The World Is In Your Way is actually an homage to one of my favorite bands, Cave In. [With] me and Ryan [Bruce, guitar], that was one of the first things we bonded over. They always felt like an obscure band. I know they’re obviously big, but they were never huge. It was like walking down the street and seeing someone in an Integrity shirt because you’re like, “There’s a prequalification of this person knows cool music.” 

It’s just something that feels so important to me because there’s so much noise in the world between social media, people’s opinions, Facebook and the news. There’s so much stuff you can latch onto or [stuff that can] bring you down, but it’s just in the way. It’s just noise. Most of your problems are just shit that you can walk over or go right through. You don’t have to choose to be bogged down by these little things in your life that are just annoyances. They don’t have to be the end of the world if you walk right over them.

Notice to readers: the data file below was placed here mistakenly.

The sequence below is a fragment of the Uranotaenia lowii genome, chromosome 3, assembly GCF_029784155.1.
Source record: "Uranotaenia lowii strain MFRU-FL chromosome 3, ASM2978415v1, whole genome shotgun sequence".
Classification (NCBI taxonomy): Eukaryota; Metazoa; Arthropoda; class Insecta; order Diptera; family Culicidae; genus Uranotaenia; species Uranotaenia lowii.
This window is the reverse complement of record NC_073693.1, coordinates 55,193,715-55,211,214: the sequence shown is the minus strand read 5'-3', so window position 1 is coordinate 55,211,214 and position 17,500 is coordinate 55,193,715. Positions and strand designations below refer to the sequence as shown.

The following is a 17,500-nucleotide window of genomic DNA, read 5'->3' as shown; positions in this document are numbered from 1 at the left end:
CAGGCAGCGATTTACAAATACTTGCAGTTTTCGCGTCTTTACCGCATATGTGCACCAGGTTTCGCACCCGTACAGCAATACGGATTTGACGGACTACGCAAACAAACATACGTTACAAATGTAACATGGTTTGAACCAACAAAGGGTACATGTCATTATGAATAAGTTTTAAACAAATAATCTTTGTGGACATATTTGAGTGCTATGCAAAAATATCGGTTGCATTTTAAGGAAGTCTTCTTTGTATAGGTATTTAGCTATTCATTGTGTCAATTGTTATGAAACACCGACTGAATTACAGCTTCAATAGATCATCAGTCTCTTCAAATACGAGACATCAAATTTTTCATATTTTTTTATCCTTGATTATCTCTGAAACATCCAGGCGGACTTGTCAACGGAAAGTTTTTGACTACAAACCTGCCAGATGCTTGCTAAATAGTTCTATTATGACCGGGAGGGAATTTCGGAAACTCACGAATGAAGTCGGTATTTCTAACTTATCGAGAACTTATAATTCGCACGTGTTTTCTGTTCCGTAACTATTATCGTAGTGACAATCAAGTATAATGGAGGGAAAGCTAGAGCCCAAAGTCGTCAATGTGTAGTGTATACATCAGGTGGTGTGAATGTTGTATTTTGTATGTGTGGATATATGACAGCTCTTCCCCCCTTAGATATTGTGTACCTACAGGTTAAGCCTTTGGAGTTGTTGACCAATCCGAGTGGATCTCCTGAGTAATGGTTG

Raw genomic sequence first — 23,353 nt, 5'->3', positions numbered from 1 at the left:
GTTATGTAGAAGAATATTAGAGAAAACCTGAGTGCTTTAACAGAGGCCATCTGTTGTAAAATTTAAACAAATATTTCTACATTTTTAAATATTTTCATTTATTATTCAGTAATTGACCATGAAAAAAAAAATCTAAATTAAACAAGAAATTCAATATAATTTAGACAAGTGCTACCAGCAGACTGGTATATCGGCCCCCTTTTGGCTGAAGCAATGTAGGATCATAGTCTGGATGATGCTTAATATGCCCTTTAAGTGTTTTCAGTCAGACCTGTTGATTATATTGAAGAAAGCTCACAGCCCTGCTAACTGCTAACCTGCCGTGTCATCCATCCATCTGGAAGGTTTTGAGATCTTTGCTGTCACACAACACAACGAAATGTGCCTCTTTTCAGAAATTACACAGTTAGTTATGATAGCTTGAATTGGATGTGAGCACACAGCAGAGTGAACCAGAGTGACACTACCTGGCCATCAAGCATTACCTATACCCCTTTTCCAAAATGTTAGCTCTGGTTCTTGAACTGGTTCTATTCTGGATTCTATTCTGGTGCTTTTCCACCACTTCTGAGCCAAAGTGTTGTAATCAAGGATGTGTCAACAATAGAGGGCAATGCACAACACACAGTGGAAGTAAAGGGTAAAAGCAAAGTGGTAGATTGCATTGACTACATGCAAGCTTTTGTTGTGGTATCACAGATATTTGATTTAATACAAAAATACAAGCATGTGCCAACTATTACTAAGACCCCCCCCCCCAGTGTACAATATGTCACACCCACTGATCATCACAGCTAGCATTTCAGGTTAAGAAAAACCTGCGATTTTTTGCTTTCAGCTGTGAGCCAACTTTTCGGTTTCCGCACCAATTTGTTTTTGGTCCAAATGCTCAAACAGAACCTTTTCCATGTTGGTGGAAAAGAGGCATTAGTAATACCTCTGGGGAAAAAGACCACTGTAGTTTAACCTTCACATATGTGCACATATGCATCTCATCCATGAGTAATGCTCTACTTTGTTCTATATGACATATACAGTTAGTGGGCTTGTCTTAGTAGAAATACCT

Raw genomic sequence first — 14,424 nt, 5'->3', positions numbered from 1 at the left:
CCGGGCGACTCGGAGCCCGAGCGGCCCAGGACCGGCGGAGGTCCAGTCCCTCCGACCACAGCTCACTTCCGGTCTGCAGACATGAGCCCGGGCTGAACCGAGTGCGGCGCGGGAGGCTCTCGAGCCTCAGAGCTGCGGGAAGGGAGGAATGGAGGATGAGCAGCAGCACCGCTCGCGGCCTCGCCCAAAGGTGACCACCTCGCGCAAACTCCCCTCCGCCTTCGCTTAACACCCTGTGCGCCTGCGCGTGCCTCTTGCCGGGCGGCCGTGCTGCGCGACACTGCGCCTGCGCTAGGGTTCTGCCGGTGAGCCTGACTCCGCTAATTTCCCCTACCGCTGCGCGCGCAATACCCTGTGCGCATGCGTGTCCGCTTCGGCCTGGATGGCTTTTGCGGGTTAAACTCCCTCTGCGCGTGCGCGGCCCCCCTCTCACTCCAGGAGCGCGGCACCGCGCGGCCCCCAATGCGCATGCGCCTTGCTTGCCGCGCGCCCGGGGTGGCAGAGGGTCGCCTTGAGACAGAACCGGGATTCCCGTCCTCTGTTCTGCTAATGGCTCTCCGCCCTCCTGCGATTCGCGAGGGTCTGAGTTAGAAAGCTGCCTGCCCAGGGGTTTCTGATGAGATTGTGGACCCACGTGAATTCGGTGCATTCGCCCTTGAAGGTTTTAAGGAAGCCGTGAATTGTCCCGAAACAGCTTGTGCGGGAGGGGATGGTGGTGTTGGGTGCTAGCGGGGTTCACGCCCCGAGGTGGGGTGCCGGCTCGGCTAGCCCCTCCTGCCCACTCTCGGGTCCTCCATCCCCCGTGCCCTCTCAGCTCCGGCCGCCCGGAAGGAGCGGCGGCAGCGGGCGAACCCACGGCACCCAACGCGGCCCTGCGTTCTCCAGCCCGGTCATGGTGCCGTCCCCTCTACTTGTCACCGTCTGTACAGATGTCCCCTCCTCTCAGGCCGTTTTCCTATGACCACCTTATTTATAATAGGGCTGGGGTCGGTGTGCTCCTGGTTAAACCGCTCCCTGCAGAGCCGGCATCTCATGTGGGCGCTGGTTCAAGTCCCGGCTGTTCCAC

You’re going the independent route instead of attaching yourselves to a record label. What made you want to do that?

It’s not necessarily by choice. We’ve had a couple of offers, but we just didn’t like them. We weren’t willing to budge on what we wanted, which was a fair deal. The numbers are justifying us staying as an independent band as long as we want to. 

We thought, “What does it really mean to sign to a label?” It’s just a clout thing unless the label is really going to push you, like Warner Records. If they don’t have all of the ability in the world to make you the next big thing, then what’s the point? Like, we’re going to give the record away and give the masters away so that somebody else can profit off the work we did, and in exchange, they’re going to maybe pay us back some of the costs it took to make the record? For us, it makes more sense [to be independent].